Wings (Make 2);

Cast on 6 sts. Knit 8 rounds.

Next round; Binding off, k2tog, k2, k2tog.

Cut yarn and weave in ends.

Sew wings to sides of body.

Matryoshka Doll Buttoned Pouch

I am sorry for the two week delay! I’ve been studying for the December LSAT while balancing schoolwork and teaching. During creative breaks, I knit up a little pouch to hold all my flashcards, inspired by this cutie, with a practical twist;

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For me, stress = quirky knits. But it’s nice to house my little stresscards in something adorable. The juxtaposition makes me feel almost rebellious.

Let me know if the pattern is too frazzled to understand. Enjoy!

Matryoshka Doll Buttoned Pouch Pattern


Size 8 double-pointed needles

Black yarn, less than 100 yards

White(ish) scrap yarn

Red(ish) scrap yarn

Tapestry needle

Red colored pencil

Tapestry needle

Beige and yellow felt

Two small buttons

Crazy glue or hot glue


With black yarn, cast on 18 stitches and join into the round.

First round; Kf&b twice, K5, Kf&b four times, K5, Kf&b twice. (26 sts)

Next round; Kf&b, K11, Kf&b twice, K11, Kf&b. (30 sts)

Next round; Kf&b, K13, Kf&b twice, K13, Kf&b. (34 sts)

Next round; Knit.

Next round; Switch to white. Knit around.

Next round; Tie on red, and begin colorwork. This round; *K 1 white stitch, Knit 1 red stitch, repeat from * around.

Next round; K2 white, K1 red, *K3 white, K1 red, repeat from * around, ending on three white sts.

Next round; *K1 white, K1 red, repeat from * around.

Next round; Cut off red yarn, and tie on black yarn. Knit 1 row with white. Knit the next row with black, and then cut and tie off black.

Next 2 rounds; Knit with white.

Next round; Tie on red, and knit 1 row with red. Cut and tie off red.

Next round; Knit with white. Cut off white.

Next round; Using black for the rest of the body, K17, K2tog, K13, K2tog. (32 sts.)

Next 3 rounds; Knit.

Next round; K16 sts, and BO 12 stitches, K until end of round.

Next round; Knit around until where you began to BO sts in the last round, and cast on 12 sts. Join where you finished binding off sts in the last round, and finish knitting until the end of the round.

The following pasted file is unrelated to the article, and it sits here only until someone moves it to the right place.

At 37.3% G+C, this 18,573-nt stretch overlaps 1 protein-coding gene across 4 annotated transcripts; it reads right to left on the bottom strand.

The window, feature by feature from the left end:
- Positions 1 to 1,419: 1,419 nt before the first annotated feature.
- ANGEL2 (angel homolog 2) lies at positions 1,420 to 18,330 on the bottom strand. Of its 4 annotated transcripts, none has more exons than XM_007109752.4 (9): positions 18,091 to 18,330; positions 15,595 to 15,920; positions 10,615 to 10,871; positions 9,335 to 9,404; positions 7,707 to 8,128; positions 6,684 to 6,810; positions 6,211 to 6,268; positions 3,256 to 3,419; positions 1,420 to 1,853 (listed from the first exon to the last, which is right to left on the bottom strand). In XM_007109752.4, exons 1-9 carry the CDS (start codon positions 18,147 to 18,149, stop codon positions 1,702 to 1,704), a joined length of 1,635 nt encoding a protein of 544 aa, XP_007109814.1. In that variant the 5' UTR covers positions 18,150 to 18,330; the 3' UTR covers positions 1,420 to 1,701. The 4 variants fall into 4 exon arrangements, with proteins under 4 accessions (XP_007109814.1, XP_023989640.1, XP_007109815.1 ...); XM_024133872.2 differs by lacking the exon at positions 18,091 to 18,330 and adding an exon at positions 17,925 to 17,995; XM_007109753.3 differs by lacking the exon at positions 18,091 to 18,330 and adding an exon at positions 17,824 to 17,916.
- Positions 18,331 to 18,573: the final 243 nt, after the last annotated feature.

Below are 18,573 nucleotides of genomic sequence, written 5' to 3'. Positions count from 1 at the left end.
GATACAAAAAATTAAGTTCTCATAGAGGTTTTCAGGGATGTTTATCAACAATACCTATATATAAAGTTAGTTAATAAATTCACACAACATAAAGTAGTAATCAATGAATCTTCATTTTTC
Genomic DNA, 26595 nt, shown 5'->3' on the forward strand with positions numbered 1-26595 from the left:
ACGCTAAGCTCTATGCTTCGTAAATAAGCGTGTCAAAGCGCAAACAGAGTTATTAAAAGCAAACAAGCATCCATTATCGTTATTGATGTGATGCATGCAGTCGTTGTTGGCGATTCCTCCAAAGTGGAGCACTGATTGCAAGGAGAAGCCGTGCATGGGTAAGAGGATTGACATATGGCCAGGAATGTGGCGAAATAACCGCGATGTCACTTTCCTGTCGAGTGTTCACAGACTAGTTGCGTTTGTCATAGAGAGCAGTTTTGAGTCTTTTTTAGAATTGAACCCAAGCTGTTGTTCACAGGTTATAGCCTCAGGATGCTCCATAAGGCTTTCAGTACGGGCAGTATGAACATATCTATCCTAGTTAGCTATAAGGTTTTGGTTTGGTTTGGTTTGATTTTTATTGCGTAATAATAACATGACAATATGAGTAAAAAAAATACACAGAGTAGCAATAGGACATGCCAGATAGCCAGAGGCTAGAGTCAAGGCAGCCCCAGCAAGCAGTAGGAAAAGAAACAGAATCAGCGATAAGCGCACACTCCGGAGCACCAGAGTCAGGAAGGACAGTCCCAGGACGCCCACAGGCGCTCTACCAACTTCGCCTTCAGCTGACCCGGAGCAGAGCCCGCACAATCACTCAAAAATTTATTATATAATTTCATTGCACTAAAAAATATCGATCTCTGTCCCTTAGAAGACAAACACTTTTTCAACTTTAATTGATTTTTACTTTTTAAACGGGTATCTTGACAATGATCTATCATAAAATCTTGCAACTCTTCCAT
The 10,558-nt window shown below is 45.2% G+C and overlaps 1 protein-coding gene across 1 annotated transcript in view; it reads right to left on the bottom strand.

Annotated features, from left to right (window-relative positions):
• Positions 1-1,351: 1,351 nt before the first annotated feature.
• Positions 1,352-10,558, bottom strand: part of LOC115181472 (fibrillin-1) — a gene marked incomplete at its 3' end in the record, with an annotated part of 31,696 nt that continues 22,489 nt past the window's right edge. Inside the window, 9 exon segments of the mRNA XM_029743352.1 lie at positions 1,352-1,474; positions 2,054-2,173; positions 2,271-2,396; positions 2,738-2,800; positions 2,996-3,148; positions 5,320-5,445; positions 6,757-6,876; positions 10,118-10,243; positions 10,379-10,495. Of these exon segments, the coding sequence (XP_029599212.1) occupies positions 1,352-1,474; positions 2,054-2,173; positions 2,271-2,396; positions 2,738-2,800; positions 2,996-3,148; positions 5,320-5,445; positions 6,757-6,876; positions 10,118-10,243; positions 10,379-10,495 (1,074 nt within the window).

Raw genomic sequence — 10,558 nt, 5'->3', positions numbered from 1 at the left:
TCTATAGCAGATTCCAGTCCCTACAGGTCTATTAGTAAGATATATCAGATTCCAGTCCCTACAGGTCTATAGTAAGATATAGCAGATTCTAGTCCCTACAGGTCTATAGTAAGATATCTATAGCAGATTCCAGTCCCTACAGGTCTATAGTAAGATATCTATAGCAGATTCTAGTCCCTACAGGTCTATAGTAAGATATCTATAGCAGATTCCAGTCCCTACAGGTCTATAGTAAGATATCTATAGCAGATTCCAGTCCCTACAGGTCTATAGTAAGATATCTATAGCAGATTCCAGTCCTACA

Knit 8 rounds with black.

Next round; K2tog, K12, K2tog twice, K12, K2tog. (28 sts)

Next round; K2tog, K10, K2tog twice, K10, K2tog. (24 sts)

Next round; K2tog, K8, K2tog twice, K8, K2tog. (20 sts)

Next round; Binding off, K2 tog twice, K2, K2tog four times, K2, K2tog twice.

With the piece inside out, sew the top and bottom openings together. Cut yarns and weave in ends.

Buttoned flap;

At the opening; Pick up and cast on 12 sts. Work 3 rows in k1p1 ribbing. Cast off, cut yarn, and weave in ends.

Easy Knit Bun Tool

Yeah, those roll-up mesh-y things that create perfect buns? You can totally knit them in like 10 minutes.


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This is probably the easiest pattern ever.

Easy Knit Bun Tool

You will need;

  • Handful of scrap worsted weight yarn.
  • Size 8 double-pointed needles.
  • Tapestry needle.


1.) Cast on 16 stitches and join into the round.

2.) Knit 38 rounds. (Knit 5-10 rounds less if you have shorter hair, and 5-10 rounds more if you have longer hair.) Bind off.

It’s that simple.

Here’s a quick tutorial on how to use it;

1.) Pull your hair up into a ponytail and secure with a hair elastic.


2.) Roll the hair bun tool so that it looks like the picture below, and then pull your ponytail through it.


3.) Unroll the bun tool so that it is a long tube over your ponytail, with one end as close to your head as possible.


4.) Tucking the ends of your hair under and into the bun tool, roll the end of the bun tool that is farthest away from your head down and all the way to the base of your ponytail. Adjust hair and place bobby pins if needed.


If you’re like me and you compulsively need your hair out of your face to study or focus, this tool is super helpful. It’s also a great way to use up scrap yarn, and makes a great stocking-stuffer. Enjoy!